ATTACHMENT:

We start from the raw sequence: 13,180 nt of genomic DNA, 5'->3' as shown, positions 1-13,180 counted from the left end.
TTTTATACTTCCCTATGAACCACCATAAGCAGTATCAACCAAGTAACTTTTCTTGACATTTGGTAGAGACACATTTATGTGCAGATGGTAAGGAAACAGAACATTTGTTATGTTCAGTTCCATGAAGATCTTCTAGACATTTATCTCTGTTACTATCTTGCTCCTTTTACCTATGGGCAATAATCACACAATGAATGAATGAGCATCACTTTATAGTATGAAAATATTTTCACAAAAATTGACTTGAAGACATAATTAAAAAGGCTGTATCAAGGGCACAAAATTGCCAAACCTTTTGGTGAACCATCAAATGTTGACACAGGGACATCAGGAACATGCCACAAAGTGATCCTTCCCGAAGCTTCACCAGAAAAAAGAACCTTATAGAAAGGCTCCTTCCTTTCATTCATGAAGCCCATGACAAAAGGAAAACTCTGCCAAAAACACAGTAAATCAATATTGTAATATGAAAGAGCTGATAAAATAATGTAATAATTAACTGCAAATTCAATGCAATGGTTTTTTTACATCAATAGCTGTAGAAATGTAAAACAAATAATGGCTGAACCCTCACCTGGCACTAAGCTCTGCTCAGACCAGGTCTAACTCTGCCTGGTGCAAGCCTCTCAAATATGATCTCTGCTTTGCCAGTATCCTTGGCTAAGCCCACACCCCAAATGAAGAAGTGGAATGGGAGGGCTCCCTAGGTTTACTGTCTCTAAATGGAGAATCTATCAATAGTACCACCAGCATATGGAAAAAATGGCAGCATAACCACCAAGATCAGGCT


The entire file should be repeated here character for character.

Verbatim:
We start from the raw sequence: 13,180 nt of genomic DNA, 5'->3' as shown, positions 1-13,180 counted from the left end.
TTTTATACTTCCCTATGAACCACCATAAGCAGTATCAACCAAGTAACTTTTCTTGACATTTGGTAGAGACACATTTATGTGCAGATGGTAAGGAAACAGAACATTTGTTATGTTCAGTTCCATGAAGATCTTCTAGACATTTATCTCTGTTACTATCTTGCTCCTTTTACCTATGGGCAATAATCACACAATGAATGAATGAGCATCACTTTATAGTATGAAAATATTTTCACAAAAATTGACTTGAAGACATAATTAAAAAGGCTGTATCAAGGGCACAAAATTGCCAAACCTTTTGGTGAACCATCAAATGTTGACACAGGGACATCAGGAACATGCCACAAAGTGATCCTTCCCGAAGCTTCACCAGAAAAAAGAACCTTATAGAAAGGCTCCTTCCTTTCATTCATGAAGCCCATGACAAAAGGAAAACTCTGCCAAAAACACAGTAAATCAATATTGTAATATGAAAGAGCTGATAAAATAATGTAATAATTAACTGCAAATTCAATGCAATGGTTTTTTTACATCAATAGCTGTAGAAATGTAAAACAAATAATGGCTGAACCCTCACCTGGCACTAAGCTCTGCTCAGACCAGGTCTAACTCTGCCTGGTGCAAGCCTCTCAAATATGATCTCTGCTTTGCCAGTATCCTTGGCTAAGCCCACACCCCAAATGAAGAAGTGGAATGGGAGGGCTCCCTAGGTTTACTGTCTCTAAATGGAGAATCTATCAATAGTACCACCAGCATATGGAAAAAATGGCAGCATAACCACCAAGATCAGGCT